In Central Africa, larvae of An. arabiensis that developed in organic wastewater developed faster, resulting in adults that had longer longevity and larger phenotypic sizes, as well as increased resistance to insecticides [64]. Data on the association between An. arabiensis choice of breeding habitats and insecticide resistance traits are currently sparse in southern Nigeria. However, preliminary results from ongoing insecticide resistance studies in Agbor-Obi indicate the presence of the pyrethroid-resistant mutation L995F in larvae of An. arabiensis from polluted aquatic environments [unpublished data]. However, investigators are yet to find positive cases of L995F in An. arabiensis from clean water pools along stream margins in Nkwelle-Ezunaka (Anambra State).

In line with findings from the survey in southern Nigeria, a study in central Ethiopia identified An. arabiensis in turbid water collections [65]. Similar observations of malaria vector preference for turbid water bodies were made in Tanzania [66]. However, the species identity of mosquitoes was not determined. Anopheles mosquitoes typically avoid turbid for clean water for the reason that suspended insoluble particles interfere with larvae ingestion of food materials [65]. These particles also limit sunlight penetration of water and consequently, slow down the production of aquatic microphyte food materials for mosquito larvae. These may have been responsible for the avoidance of turbid water bodies by An. gambiae s.s. and An. coluzzii in southern Nigeria.

However, turbidity may have less effect on An. arabiensis where larvae have adequate access to food materials. In the Ye-Ebiyo et al. [65] study in central Ethiopia, An. arabiensis were unaffected by turbidity of water bodies but only when larval sites were close to flowering maize plants providing pollen grains for larvae nourishment. In the present study, turbid water bodies that contained An. arabiensis larvae also contained organic debris. As Jeanrenaud et al. [64] observed in Cameroon, these organic wastes probably served as food for An. arabiensis larvae in southern Nigeria.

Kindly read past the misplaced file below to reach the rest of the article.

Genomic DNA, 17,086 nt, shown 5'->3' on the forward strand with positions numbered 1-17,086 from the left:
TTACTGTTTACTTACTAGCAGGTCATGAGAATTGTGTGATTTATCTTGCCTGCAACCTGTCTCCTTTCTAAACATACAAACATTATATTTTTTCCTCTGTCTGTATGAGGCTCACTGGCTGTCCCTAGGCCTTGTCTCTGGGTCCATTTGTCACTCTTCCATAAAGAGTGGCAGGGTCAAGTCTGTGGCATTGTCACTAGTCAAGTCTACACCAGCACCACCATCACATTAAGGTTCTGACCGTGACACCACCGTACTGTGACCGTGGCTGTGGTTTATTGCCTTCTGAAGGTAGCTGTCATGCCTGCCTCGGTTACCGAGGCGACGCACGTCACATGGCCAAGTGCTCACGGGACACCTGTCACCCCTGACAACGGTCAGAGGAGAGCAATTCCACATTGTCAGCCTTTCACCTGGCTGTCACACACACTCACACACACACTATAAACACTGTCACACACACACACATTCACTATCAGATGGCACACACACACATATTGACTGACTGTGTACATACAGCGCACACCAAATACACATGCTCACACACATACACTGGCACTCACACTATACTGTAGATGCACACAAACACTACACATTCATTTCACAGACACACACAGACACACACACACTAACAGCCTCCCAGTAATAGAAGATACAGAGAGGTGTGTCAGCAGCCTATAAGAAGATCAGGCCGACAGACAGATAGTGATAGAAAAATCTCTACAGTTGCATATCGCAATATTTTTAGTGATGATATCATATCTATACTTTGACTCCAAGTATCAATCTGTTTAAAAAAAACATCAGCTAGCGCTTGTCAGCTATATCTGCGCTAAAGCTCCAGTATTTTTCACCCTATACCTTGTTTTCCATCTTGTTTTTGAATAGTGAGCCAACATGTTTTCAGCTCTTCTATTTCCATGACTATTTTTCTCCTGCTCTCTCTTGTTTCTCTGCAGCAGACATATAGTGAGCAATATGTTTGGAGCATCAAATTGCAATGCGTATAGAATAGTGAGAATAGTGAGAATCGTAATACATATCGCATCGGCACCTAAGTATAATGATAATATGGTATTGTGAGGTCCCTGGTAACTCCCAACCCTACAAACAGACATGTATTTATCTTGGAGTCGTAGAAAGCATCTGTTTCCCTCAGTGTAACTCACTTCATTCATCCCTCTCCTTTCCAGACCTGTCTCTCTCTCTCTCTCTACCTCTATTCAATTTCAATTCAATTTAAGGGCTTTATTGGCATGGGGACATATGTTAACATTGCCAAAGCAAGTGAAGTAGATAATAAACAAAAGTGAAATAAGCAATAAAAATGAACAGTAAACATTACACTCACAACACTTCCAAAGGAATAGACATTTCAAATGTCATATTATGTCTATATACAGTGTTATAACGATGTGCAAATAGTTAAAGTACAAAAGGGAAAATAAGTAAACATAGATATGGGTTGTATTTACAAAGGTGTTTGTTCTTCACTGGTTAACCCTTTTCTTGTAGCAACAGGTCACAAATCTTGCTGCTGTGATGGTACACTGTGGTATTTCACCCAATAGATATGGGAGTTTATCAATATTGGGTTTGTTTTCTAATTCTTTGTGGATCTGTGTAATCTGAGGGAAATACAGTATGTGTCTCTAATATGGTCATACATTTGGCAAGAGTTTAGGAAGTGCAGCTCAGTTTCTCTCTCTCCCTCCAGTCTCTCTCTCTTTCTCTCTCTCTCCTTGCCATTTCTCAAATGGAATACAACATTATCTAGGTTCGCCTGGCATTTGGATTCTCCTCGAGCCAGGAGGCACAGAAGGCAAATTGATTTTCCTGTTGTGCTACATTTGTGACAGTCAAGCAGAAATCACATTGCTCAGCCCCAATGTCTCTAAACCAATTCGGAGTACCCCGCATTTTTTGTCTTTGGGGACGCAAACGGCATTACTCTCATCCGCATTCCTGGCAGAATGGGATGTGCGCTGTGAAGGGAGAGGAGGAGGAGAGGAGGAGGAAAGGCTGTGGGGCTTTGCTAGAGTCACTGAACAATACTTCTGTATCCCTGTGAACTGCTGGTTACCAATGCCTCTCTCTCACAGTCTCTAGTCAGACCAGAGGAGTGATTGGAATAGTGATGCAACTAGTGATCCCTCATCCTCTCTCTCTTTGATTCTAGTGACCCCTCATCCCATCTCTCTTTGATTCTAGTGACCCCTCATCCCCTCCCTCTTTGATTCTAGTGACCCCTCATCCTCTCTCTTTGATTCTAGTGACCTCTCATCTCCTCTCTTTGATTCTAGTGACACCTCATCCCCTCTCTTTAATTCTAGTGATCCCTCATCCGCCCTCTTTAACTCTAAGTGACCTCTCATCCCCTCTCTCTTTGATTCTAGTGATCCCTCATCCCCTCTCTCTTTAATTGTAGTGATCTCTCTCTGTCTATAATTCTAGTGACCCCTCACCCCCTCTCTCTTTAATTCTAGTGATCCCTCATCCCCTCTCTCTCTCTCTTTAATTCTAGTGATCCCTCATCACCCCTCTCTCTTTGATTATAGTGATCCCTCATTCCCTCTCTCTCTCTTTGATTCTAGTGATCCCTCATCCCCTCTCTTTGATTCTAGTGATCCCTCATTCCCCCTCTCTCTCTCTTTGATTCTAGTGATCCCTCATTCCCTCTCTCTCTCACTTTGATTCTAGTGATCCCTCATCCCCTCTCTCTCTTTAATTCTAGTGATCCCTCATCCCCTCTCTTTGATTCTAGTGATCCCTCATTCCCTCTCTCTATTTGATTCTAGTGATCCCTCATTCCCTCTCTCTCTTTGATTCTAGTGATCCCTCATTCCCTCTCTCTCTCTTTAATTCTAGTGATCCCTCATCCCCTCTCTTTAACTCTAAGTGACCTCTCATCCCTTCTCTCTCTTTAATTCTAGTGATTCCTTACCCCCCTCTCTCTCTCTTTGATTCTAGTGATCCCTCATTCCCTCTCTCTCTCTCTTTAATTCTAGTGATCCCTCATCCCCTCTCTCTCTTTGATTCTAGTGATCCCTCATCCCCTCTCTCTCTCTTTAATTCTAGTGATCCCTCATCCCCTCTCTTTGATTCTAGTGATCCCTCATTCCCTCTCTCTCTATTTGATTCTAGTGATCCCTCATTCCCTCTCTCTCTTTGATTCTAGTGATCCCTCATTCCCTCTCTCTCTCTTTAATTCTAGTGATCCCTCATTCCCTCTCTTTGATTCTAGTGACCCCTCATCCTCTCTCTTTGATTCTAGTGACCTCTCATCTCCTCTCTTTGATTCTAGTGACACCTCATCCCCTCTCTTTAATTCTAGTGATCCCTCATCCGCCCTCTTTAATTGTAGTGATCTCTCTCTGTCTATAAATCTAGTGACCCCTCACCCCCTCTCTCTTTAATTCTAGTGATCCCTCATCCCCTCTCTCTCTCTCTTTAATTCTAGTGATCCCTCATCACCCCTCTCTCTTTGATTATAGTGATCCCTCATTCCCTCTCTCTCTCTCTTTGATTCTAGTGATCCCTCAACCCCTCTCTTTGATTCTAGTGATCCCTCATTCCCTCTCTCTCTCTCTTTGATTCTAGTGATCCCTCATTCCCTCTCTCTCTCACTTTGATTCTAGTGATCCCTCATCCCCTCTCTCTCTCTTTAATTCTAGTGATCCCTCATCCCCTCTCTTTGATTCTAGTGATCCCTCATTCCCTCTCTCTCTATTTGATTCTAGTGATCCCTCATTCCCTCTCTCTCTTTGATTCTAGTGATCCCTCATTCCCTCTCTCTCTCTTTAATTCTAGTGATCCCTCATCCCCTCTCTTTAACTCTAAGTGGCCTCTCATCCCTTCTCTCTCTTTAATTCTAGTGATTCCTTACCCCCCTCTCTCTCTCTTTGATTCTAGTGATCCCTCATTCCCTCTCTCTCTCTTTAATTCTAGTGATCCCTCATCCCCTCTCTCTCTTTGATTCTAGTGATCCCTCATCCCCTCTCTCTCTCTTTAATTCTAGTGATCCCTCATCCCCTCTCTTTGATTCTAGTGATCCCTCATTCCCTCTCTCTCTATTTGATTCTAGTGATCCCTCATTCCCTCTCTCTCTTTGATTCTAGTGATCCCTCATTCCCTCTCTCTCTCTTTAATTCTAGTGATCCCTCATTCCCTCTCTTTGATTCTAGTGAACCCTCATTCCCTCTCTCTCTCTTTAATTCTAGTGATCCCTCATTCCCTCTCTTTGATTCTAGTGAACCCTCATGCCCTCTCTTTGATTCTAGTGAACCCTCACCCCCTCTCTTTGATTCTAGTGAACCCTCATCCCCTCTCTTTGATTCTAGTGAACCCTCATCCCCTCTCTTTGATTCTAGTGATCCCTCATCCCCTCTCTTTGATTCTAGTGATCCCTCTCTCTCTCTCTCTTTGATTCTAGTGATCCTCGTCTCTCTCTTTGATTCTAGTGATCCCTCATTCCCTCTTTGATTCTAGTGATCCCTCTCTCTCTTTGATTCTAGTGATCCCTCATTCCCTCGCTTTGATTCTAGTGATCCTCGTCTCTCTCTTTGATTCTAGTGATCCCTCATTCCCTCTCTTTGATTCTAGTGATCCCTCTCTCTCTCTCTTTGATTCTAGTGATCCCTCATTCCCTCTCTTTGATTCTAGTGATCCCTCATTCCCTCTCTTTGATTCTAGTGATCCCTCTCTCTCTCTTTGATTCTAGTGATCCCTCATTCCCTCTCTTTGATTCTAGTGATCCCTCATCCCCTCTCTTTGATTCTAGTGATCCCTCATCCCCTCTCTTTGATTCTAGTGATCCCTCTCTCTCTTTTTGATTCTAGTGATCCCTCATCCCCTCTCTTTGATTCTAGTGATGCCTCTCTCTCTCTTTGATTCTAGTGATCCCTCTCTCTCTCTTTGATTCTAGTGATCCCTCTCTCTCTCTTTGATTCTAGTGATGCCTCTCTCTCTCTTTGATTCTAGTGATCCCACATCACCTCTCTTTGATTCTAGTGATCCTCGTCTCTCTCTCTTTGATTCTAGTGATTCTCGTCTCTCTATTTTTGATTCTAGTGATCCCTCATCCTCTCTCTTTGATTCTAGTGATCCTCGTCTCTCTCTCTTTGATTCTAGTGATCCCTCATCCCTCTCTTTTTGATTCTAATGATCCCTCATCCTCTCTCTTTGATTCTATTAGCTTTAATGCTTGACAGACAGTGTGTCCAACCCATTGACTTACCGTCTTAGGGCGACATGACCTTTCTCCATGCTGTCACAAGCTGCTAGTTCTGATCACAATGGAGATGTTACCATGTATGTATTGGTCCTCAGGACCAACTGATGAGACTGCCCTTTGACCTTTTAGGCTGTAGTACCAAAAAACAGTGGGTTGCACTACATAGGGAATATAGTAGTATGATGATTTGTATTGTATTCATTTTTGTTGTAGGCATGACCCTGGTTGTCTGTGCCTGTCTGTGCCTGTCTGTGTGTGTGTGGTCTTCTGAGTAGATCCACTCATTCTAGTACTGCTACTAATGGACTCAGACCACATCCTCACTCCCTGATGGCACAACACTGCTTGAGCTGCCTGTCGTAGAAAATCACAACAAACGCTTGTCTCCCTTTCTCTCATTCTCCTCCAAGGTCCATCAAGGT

The Asian urban malaria vector An. stephensi invaded Africa in 2012 [67] and has since been expanding its spatial range in the continent [68], with the most recent detections of the vector made in the West Africa sub-region [51, 69], first in 2020 in Gombe in northern Nigeria [51]. Due to its potential to drive malaria outbreaks [67, 70], An. stephensi surveillance has received increased attention in areas of potential invasion. Molecular analysis in the present study screened Anopheles larval samples for An. stephensi because some samples could not be identified by molecular markers used in An. gambiae identification; similar experiences of molecular markers failing to identify wild samples of Anopheles mosquitoes led to the first reports of An. stephensi in different locations in Africa [71]. Moreover, Sinka and colleagues [72] identified the study area in southern Nigeria among places in West Africa where ecological conditions are favourable for the invasion and establishment of An. stephensi.